Tale of two extremes

HARARE - It is the world’s wonder story, moving from a slow-paced economy 30 years ago to a global giant that has leaped German and Japan to become the world’s second-biggest economy.

From Europe to Africa, most governments cannot do without the Chinese and with such economic giants as the United States struggling, some analysts say it is a matter of time before the world’s biggest machinery, and transport equipment exporter takes over as the world’s biggest economy.

Skyscrapers and massive construction projects in Beijing and other sprawling urban centres show a high-powered economy that is gearing itself for even greater expansion.

Yet, poverty also wreaks havoc in this country with the world’s highest population.

One in 10 Chinese people lives in poverty, according to officials, signalling the extent of the battle the Asian nation still has to content with in bridging the gap between its world-star status and realities on the ground.

Over 100 million Chinese nationals are living in poverty in a country that has maintained a 30-year economic development boom, Huang You Yi, a deputy director-general of China International Publishing Group, said.

The 63-year-old institution was founded with a mission to introduce China to foreign territories through books, magazines and other forms of new media, and Huang said this while addressing a 20-member international media delegation attending a Beijing workshop recently.

China, which claims 20 percent of the world population at 1,3 billion people, has undergone rapid economic development and in the process landing the world’s second-largest economy after Washington.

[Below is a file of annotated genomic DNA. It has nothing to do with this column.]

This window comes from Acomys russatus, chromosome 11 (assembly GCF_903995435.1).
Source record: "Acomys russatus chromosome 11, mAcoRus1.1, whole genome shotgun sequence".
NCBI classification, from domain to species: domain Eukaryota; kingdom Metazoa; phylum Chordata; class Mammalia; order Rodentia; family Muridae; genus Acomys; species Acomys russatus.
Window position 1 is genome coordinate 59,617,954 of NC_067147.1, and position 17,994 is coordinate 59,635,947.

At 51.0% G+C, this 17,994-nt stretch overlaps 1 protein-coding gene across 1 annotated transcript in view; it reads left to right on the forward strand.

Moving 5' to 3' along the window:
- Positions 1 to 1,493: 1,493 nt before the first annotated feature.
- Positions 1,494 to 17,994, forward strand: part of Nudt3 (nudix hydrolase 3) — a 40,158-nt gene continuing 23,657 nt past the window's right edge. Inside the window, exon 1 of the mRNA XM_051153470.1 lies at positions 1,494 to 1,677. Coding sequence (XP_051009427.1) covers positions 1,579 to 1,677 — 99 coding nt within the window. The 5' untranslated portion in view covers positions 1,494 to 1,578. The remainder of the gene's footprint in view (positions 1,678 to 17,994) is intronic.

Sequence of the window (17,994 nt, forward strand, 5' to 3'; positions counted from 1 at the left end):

Huang said there was a great disparity between the poor and the rich in China, which he attributed to different available resources in various provinces, which resulted in the rapid development of certain areas and not others.

He said the western side of China was poor in terms of resources, leading to most people moving to the east.

Further, Beijing was on a drive to improve the inhabitable western side of the country under its vaunted Developing West China Programme.

Asked why China was pumping out so much money into different countries, especially Africa when a huge proportion of its population was wallowing in poverty, Huang  said: “This is part of our foreign policy to assist Africa because we are joined to Africa in many ways”.

In 2011, China and Africa’s trade volume reached $166 billion — three times the 2006 figure.

Cumulative Chinese direct investment in Africa has exceeded $15 billion, with investment projects covering 50 countries including Zimbabwe.

China has also been to the aid of Europe, among other previously-resourced blocs, which are in deep economic turmoil.

With $3,2 trillion in foreign exchange reserves, the Asian giant continues to bail out several countries and economic destinations.

Huang said Beijing and Africa shared a common interest, and stance on the international stage or platform, and his country’s help or investment on the continent was driven by its international obligation requiring that certain percentages of Chinese money be directed towards aid.

“The welfare of the people should be taken care of by the government, but China does not live alone on earth,” he said, arguing that it was necessary for them to assist other nations.

China considers itself a developing country but its economy has been skyrocketing supported by a booming agricultural sector.

Huang said China has seven percent of the world’s farmland, but has been able to feed 20 percent of the world’s population.

On the face of it, Chinese life is a hallmark of bliss — marked by flashy cars, glitzy shopping malls and some of the world’s best infrastructure — yet over a 100 million people still live on less than a-dollar-a-day.

Sun Qi Ming, a professor at the University of Post and Telecommunications, also highlighted this wealth-gap factor in an address to the foreign media corps and in sentiments which supported Huang’s view.

China, he said, was heavily investing in infrastructure, including roads and houses, but the measures were not good enough to “improve the people’s lives” because a lot of them were still beyond the poverty line.

“Along those beautiful roads, railways you might see very poor people,” Sun said.

He said China had maintained a nine percent growth rate for the past 30 years and had artificially slowed it.

“We did that because production was mainly for export, but we have decided to produce for our people,” Sun added. - Tendai Kamhungira and Tawanda Chiwara recently in CHINA

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